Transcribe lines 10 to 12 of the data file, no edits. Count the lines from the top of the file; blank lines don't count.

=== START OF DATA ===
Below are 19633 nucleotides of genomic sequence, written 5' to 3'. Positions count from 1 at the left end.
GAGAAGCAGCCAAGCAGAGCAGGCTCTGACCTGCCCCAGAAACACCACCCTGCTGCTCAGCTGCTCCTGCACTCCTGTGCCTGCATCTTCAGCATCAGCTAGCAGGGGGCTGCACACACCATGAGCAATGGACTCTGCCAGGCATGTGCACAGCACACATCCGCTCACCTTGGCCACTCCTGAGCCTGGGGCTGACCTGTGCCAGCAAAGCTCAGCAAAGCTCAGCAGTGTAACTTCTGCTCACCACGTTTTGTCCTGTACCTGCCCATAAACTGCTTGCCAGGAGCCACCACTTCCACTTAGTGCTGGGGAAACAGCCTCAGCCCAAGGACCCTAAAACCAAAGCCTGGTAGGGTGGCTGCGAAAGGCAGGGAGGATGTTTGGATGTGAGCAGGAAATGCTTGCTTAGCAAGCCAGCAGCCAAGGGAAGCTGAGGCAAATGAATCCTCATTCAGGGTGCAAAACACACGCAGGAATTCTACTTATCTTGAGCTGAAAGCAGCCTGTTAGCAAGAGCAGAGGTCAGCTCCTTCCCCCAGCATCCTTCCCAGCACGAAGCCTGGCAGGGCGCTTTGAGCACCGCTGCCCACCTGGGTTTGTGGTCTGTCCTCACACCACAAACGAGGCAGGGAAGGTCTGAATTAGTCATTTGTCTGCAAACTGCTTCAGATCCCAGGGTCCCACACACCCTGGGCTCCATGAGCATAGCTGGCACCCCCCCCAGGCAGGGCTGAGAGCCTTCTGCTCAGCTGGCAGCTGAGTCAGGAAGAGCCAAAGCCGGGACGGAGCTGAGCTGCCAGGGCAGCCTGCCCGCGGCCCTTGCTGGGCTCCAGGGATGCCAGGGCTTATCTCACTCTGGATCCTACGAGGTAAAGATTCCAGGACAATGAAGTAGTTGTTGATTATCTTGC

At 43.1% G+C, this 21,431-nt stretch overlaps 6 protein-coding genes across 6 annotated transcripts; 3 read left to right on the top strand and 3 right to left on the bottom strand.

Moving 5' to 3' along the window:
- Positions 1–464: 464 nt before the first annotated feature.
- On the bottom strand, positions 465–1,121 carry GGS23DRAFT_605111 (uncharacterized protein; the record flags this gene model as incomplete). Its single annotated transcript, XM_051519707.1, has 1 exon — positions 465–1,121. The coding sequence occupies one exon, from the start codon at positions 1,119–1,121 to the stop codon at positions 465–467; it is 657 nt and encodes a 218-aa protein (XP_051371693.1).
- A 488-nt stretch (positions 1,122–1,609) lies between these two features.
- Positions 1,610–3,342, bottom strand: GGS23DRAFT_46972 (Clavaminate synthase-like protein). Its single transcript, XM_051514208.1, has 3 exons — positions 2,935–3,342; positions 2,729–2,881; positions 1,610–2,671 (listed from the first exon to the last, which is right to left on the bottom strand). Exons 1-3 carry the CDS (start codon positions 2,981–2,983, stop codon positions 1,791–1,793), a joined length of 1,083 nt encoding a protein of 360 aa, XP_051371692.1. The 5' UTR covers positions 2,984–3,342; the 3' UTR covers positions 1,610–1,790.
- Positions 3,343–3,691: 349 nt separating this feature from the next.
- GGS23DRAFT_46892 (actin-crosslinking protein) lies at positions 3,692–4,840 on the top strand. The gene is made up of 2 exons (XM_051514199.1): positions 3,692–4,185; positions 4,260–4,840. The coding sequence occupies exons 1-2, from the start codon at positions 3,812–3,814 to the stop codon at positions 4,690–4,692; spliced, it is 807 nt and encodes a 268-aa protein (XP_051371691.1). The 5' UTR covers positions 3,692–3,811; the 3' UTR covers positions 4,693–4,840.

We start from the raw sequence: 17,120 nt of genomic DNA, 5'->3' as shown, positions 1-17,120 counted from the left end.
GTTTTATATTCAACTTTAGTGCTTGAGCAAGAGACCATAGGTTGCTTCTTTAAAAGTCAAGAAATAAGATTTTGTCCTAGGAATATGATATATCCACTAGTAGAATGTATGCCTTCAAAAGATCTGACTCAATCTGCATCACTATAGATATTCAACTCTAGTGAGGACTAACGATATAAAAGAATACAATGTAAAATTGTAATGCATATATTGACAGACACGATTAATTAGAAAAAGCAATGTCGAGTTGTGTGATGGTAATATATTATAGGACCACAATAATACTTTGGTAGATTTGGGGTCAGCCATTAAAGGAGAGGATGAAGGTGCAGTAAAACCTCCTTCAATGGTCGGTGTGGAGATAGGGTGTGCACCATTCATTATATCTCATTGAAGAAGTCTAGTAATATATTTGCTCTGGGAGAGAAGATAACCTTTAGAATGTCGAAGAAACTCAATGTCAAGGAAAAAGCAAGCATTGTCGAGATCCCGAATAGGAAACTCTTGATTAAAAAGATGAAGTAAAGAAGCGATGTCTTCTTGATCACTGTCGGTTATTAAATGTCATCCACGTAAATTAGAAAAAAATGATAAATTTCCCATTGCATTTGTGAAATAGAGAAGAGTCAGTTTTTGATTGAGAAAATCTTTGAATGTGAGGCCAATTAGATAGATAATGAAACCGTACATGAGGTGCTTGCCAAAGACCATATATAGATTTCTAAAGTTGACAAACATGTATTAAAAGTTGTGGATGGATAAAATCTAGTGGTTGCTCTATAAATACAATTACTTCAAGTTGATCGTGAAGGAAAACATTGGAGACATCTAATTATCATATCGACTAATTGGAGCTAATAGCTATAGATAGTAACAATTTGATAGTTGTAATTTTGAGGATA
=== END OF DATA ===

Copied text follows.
- GGS23DRAFT_46892 (actin-crosslinking protein) lies at positions 3,692–4,840 on the top strand. The gene is made up of 2 exons (XM_051514199.1): positions 3,692–4,185; positions 4,260–4,840. The coding sequence occupies exons 1-2, from the start codon at positions 3,812–3,814 to the stop codon at positions 4,690–4,692; spliced, it is 807 nt and encodes a 268-aa protein (XP_051371691.1). The 5' UTR covers positions 3,692–3,811; the 3' UTR covers positions 4,693–4,840.

We start from the raw sequence: 17,120 nt of genomic DNA, 5'->3' as shown, positions 1-17,120 counted from the left end.
GTTTTATATTCAACTTTAGTGCTTGAGCAAGAGACCATAGGTTGCTTCTTTAAAAGTCAAGAAATAAGATTTTGTCCTAGGAATATGATATATCCACTAGTAGAATGTATGCCTTCAAAAGATCTGACTCAATCTGCATCACTATAGATATTCAACTCTAGTGAGGACTAACGATATAAAAGAATACAATGTAAAATTGTAATGCATATATTGACAGACACGATTAATTAGAAAAAGCAATGTCGAGTTGTGTGATGGTAATATATTATAGGACCACAATAATACTTTGGTAGATTTGGGGTCAGCCATTAAAGGAGAGGATGAAGGTGCAGTAAAACCTCCTTCAATGGTCGGTGTGGAGATAGGGTGTGCACCATTCATTATATCTCATTGAAGAAGTCTAGTAATATATTTGCTCTGGGAGAGAAGATAACCTTTAGAATGTCGAAGAAACTCAATGTCAAGGAAAAAGCAAGCATTGTCGAGATCCCGAATAGGAAACTCTTGATTAAAAAGATGAAGTAAAGAAGCGATGTCTTCTTGATCACTGTCGGTTATTAAATGTCATCCACGTAAATTAGAAAAAAATGATAAATTTCCCATTGCATTTGTGAAATAGAGAAGAGTCAGTTTTTGATTGAGAAAATCTTTGAATGTGAGGCCAATTAGATAGATAATGAAACCGTACATGAGGTGCTTGCCAAAGACCATATATAGATTTCTAAAGTTGACAAACATGTATTAAAAGTTGTGGATGGATAAAATCTAGTGGTTGCTCTATAAATACAATTACTTCAAGTTGATCGTGAAGGAAAACATTGGAGACATCTAATTATCATATCGACTAATTGGAGCTAATAGCTATAGATAGTAACAATTTGATAGTTGTAATTTTGAGGATA